“‘Whether to do something or nothing’ is quite a retreat from the basic economic principle of realistically comparing costs and benefits. Washington States’ carbon tax proposal is all cost and no benefit. New administrative programs and higher across-the-board energy prices cannot be balanced by virtue signalling.”
“One can only hope that economists would put their game face on and do real analysis–and tell their funders that the right answer is better than the politically correct wrong answer.”
A recent letter-to-the-editor in the Wall Street Journal, “Debating Washington Carbon Tax Initiative,” made a number of points that invite further consideration. The subtitle of the piece was: “The real question in front of Washington voters is whether to do something, or nothing, about the risks of climate change.”
The letter by PhD economist Noah Kaufman of Columbia University’s Center on Global Energy Policy is parsed in red; my comments are indented.
Your editorial “Washington’s Carbon Tax: Take Two” (Oct. 22) points out that some emissions sources are exempted by Washington’s carbon-fee ballot initiative and asks: For those worried about climate change, why tolerate exceptions?
Energy intensive and trade-exposed businesses were excluded because they might have fled the state and brought their emissions elsewhere.
Comment: Short of a federal tax, any state that imposes a carbon tax penalizes its businesses and citizens versus other states that do not have such a levy. A “border adjustment” to penalize free-rider states (akin to a tariff at the international border) is not permissible under the interstate commerce clause. This makes non-federal tax schemes problematic in terms of equity and fairness considerations out of the gate–and one can only imagine what future revisions will add to the complexity of the program.
And there are more exemptions ….
Imposing the carbon fee on the state’s coal plant that is shutting down by 2025 would have violated a previous commitment to the owners of the plant, its workers, and the surrounding community.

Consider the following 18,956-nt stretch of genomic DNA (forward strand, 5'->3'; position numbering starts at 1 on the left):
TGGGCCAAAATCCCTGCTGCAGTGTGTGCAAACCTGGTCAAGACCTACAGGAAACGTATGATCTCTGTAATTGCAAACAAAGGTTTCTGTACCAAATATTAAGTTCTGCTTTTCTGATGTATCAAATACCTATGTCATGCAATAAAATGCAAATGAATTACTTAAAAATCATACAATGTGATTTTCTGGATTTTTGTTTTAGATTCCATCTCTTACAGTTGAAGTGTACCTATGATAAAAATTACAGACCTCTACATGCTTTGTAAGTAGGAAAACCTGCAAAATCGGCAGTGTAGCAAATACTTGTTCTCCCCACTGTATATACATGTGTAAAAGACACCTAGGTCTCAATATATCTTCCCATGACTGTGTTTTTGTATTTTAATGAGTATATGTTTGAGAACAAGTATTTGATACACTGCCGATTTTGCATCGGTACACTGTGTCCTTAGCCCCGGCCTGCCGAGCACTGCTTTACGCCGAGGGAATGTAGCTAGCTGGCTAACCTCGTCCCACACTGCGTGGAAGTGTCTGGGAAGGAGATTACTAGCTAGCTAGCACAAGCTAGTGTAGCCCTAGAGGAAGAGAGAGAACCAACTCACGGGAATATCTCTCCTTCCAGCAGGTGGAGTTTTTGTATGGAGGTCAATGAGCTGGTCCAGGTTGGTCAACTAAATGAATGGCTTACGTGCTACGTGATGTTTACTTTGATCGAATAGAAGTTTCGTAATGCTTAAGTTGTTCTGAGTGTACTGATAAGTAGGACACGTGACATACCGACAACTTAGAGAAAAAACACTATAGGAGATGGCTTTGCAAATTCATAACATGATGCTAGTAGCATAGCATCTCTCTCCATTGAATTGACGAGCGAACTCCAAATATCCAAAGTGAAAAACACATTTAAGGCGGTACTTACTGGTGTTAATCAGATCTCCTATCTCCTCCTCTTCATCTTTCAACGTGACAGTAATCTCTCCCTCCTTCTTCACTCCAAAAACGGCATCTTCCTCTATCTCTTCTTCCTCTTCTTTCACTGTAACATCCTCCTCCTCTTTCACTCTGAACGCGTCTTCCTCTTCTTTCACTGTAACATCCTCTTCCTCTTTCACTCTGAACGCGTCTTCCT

Comment: This carve-out to protect “the owners of the plant, its workers, and the surrounding community” suggests just how negative the carbon tax is for citizens and the economy as a whole.
Finally, for dispersed sources of emissions, such as emissions from agricultural lands, a carbon fee isn’t the right policy tool because monitoring and enforcement would be overly burdensome.
Comment: Think lobbyists, not save-the-world environmentalists and politicians. Again, note the winners and losers of Washington State’s tax–and for what (read on)?
It is correct that like any other serious policy that reduces greenhouse gas emissions, a carbon tax would raise energy costs and, by itself, have only minimal effects on global emissions.
This begs the question: what are the costs relative to the benefits
. In fact, a carbon tax significantly increases energy prices for consumers
who have little-to-no option to opt out or otherwise avoid the pain. Lower-income consumers are hurt the most. And the effects on global emissions are not “minimal” but infinitesimal
And the effect on global climate change? Don’t even ask–Resources for the Future, which provides a calculator
of carbon taxes on energy costs, does not even dare compute the effect on global warming or associated sea level rise.
But state-level policy can spur action in other states and at the federal level and thus lead to larger emissions reductions.
Comment: This “momentum” argument begs the question of whether what is being pursued is even worth pursuing. In the Trump era, where the Paris Agreement is being shaken to its roots. US-side action will prove futile in the years and decades ahead.
Meanwhile, the debate will shift to negative emissions and adaptation as the “problem” becomes more intractable.
Economists have long supported carbon taxes as the most cost-effective way to reduce emissions.
Comment: Emissions as in “pollution”? Is carbon dioxide a pollutant? The relative merits between carbon taxes, cap-and-trade, and command-and-control mean little is the regulatory program is uncalled for and the political choice is not either/or but more of everything. “Greater speed to the wrong destination is not a virtue.”
When they vote on Initiative 1631, the real question in front of Washington voters is whether to do something, or nothing, about the risks of climate change.
Comment: “Whether to do something or nothing” is quite a retreat from the basic economic principle of realistically comparing costs and benefits. Washington States’ carbon tax proposal is all cost and no benefit. New administrative programs and higher across-the-board energy prices cannot be balanced by virtue signalling.
One can only hope that economists would put their game face on and do real analysis–and tell their funders that the right answer is better than the politically correct wrong answer.